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  1. This post is so great, especially when put into the context of a job. I have always heard that phrase from my parents “you should be thankful to have a job,” but gratitude doesn’t have to equal settling or complacency. I think this is especially salient for millennials and a good way to check your perspective without compromising your ambition.
    Thanks for the post and the healthy reminder!

    1. Glad this hit home for you, Catie! Agreed — Millennials in particular struggle with this, since we’re constantly told to be grateful for what we have (especially since the job market was so bad for so long!). But gratitude doesn’t mean you give up wanting more! It can absolutely coexist with ambition.

  2. Hi Kristen and Rachel, I always find myself feeling guilty for wanting more and I don’t even have much, just enough to get by. I always fuss at myself for this. Not only wanting more, but also feeling guilty about it. I’m that person who wants to help others and never charge a dime for doing it. If I have something I think someone else would enjoy or benefit from I want to just give it to them and ask for nothing in return, but I have bills to pay. I am realizing that this is more than likely the reason I am not running my own business. I’m not sure how to get past this. My passion is blessing and nurturing others and I just can’t seem to charge money for such a basic need. There is something much deeper here that I need to explore, but I just can’t seem to reach it. I would love to explain to someone what I am currently experiencing. I think once I can get that piece of the puzzle in the right place things will be at least a little clearer.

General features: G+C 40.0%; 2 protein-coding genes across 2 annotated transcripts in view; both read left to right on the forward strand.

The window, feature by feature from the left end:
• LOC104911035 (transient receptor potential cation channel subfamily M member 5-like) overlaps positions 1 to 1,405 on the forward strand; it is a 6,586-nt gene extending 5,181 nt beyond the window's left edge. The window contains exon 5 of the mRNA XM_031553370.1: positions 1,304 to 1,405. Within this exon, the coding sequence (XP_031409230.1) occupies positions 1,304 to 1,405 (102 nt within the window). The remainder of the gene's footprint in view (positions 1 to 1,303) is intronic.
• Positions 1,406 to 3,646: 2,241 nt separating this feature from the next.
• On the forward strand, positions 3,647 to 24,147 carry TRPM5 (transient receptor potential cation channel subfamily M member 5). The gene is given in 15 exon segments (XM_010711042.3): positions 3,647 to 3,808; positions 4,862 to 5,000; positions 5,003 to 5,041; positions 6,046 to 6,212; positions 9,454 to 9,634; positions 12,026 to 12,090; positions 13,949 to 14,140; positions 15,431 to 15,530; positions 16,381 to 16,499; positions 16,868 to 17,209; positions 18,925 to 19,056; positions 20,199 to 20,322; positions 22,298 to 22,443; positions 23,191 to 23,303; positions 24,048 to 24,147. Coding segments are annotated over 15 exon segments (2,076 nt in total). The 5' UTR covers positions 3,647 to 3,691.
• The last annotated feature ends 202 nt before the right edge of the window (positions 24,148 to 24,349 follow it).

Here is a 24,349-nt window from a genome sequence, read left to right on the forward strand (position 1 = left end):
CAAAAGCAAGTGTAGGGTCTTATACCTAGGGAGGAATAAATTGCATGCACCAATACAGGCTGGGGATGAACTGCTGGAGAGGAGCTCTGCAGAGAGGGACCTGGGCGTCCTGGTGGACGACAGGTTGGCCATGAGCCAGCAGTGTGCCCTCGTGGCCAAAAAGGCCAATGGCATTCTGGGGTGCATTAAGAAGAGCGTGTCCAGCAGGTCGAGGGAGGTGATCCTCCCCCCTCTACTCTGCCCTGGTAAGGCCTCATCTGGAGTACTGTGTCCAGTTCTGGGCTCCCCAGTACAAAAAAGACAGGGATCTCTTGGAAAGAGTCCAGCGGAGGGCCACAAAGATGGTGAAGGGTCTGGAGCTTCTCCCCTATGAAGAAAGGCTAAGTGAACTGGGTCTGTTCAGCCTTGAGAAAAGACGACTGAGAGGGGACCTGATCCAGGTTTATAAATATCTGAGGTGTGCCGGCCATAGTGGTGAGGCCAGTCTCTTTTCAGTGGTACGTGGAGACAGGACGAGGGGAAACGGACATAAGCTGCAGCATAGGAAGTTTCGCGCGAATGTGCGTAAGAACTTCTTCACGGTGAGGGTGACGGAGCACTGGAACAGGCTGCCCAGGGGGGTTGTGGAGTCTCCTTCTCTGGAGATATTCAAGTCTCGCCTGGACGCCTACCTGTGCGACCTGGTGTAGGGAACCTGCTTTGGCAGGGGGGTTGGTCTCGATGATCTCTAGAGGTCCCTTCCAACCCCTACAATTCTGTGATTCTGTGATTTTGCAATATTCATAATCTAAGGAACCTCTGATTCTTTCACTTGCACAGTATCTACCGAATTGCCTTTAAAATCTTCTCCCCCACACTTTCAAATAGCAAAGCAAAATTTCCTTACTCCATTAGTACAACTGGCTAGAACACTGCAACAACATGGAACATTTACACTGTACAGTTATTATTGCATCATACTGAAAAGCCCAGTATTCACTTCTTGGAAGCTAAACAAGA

1. Cindy — This is SUCH a common struggle! You’re definitely not alone in feeling guilty for wanting more, while simultaneously wanting to help others and give away what you have. It can feel like a real internal battle!

      I’m getting the sense that you might have a subconscious belief that you can either help yourself OR help others. One feels selfish, and the other feels selfless. But I want to challenge you to consider a third option: that you can help yourself AND others simultaneously. That’s a greatest win-win you can create! Think of it this way — if you put your needs/wants on the same priority level as other people’s (not above OR below, but on equal footing), how would your mindset and behavior change? If you nurtured yourself just as much as you nurtured others, what would change in your life? How much more at ease would you feel? How many more people could you positively impact? You deserve happiness, success, and support just as much as the people you feel called to serve do. When you treat yourself as deserving and worthy of that, you give other people permission to do the same for themselves.